For now, the band is stuck between home court dominance, viral success, and the task of conquering foreign lands. Their main weapon is YouTube, a cherished medium because they can "reach international fans by receiving a comment from all over the world."
I ask about the perils of stardom. Is there anxiety? What's frustrating about this awkward stage between Web hits and—here in Austin—alien gawks from strangers? Kurona has a logical, if unintentionally mechanical answer: "The downside is that we are discovered via the keyword, so it's very keyword-sensitive and [we receive] a narrow audience compared to the mainstream."
The game plan for the rest of 2016, though, is equally measured and procedural. More "visual pieces" (music videos) are on the way and they hope to be back for an American tour soon.
They say that gig days begin at 6am. That, by 8am they are in full Waggaki Band regalia and are just starting rehearsals at 1pm. I'm fairly confident the dudes were joshing me about the way-early, comically disciplined early mornings, though.
Sometimes it's admittedly awkward when, say, Wasabi walks into a coffeeshop shirtless in his cape. The costumes are part of the job and they seem intent on staying in full presentation mode whenever possible. They are meticulous professionals—plus he's used to darting away from such encounters.
"In that awkward moment, I become a ninja."
With less than a month to go before the start of their 2016 world tour, Radiohead appears to be disappearing before our very eyes. The band appears to be systematically deleting its entire social media presence. Fans first noticed the vanishing act when the Radiohead website rapidly went blank on Sunday. The band's Twitter account soon followed suit. @Radiohead is now nothing more than a shockingly blank slate, with nothing tweeted and nothing showing up in terms of header or profile images. The band's Facebook page followed after, with Google+ being scrubbed next. It appears that this spring cleaning is starting to affect individual bandmates as well.
Shortly after the purging of the band's social media presence, frontman Thom Yorke began following suit, systematically deleting his tweets. This screenshot was taken mid-deletion.
This nursery rhyme-esque message follows the establishment of Dan Chorus LLP and Dawnnchoruss Ltd at the beginning of the year—a company-creating tactic previously employed by Radiohead prior to new music releases.
It's worth noting that the German folk holiday of Witches' Night happens to fall on either the last day of April or the first day of May. Sunday night might be the night that all becomes clear and a new LP emerges.
Vimeo is continuing its expansion with the acquisition of streaming video platform VHX.
Today, Vimeo announced the deal to absorb the startup, which assists creators in pricing and selling their content directly to viewers, and bring its pool of video creators to a larger audience. Terms of the deal were not disclosed. In its mission statement, VHX claims its "publishers have grossed over $9.6 million" to date.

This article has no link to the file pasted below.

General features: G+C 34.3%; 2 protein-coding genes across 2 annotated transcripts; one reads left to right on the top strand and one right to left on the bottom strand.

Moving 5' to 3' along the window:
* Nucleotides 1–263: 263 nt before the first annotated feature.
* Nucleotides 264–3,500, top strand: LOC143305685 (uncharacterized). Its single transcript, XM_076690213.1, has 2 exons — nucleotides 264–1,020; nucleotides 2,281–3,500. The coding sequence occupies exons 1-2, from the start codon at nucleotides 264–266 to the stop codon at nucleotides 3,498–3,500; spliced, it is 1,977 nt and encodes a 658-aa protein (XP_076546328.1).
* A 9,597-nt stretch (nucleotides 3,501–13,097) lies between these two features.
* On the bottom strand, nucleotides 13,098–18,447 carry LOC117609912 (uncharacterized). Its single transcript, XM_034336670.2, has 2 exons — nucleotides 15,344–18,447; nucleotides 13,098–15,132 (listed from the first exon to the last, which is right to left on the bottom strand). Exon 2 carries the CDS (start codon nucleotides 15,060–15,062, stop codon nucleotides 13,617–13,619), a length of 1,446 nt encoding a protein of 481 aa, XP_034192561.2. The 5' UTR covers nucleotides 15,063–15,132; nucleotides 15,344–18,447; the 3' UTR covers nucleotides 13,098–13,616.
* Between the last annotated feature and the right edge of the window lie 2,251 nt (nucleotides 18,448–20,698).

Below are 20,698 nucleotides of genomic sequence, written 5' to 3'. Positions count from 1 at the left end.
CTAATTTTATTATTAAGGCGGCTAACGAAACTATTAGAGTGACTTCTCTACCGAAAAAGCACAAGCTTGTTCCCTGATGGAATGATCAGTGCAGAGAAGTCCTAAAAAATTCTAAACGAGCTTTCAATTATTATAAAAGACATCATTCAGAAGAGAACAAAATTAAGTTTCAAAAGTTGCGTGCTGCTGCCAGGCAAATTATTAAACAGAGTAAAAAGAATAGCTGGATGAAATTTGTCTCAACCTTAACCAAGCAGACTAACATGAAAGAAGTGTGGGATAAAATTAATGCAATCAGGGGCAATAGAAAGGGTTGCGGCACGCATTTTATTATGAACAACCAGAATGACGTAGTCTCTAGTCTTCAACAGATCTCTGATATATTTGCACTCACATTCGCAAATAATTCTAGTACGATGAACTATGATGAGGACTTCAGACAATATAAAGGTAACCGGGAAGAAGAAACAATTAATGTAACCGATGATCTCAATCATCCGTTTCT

Kerry Trainor, Vimeo's CEO, said in a statement, "Online video is expanding from a few, mainstream subscription services into a flourishing world of interest-based streaming channels, much like the evolution from broadcast to cable television."
Vimeo is home to the world’s leading video creators and the viewers who love them, and we’re excited to add VHX’s team and technology to our streaming marketplace. As the video universe continues to unbundle, Vimeo offers the ideal home for the next generation of premium video channels serving passionate global audiences.
In a blog post, VHX co-founder and CEO Jamie Wilkinson said that while right now it's "business as usual," this acquisition will allow them "to improve VHX a lot faster: better streaming infrastructure, better apps, more marketing and business development firepower, and access to a huge, global audience."
That's beneficial for Vimeo, as it continues to elbow out more space in the digital marketplace by rolling out more original content—and attempting to compete with YouTube. This move will allow independent creators and media partners to offer a subscription-based video service priced however they like. Just $1 of that price goes back to Vimeo, which makes it a more appealing model than YouTube for creators.
Vimeo's audience currently sits at around 280 million, while YouTube now sees more than 1 billion users.
A video posted by 50 Cent showing him taunt a young man who may suffer from mental illness could land him in court. The artist posted a video of himself making fun of an airport janitor who he assumed was under the influence of drugs.
“The new generation is fucking crazy,” the rapper said in the video.
The video shows the 40-year-old rapper (real name Curtis Jackson), mocking the worker who has been identified as Andrew Farrell at the at the Cincinnati/Northern Kentucky International Airport. 50 Cent asks Farrell what drugs he took before work and tells his audience the guy is high.Jackson posted the video onto his Twitter and Instagram account Sunday. One of the worker’s friends recognized him and posted this message to 50 on his Instagram. Once word got out that the guy in the video suffered from “extreme social difficulties,” 50’s followers called the rapper a bully.
Farrell commented back to supporters on his Instagram thanking them. He also said he's exploring legal action. 50’s camp has yet to release a statement or apology.
NBC as the network has partnered with BuzzFeed to bring content via Snapchat.
BuzzFeed will be responsible for curating live clips of events and behind-the-scenes footage from both fans and athletes for the Snapchat stories on behalf of NBC. Videos will be available through the app's Discover page. Through Discover, major publishers are able to produce content personalized to their brand outside of the traditional photos and Snapvids. The interactive content can be shared with friends within the app.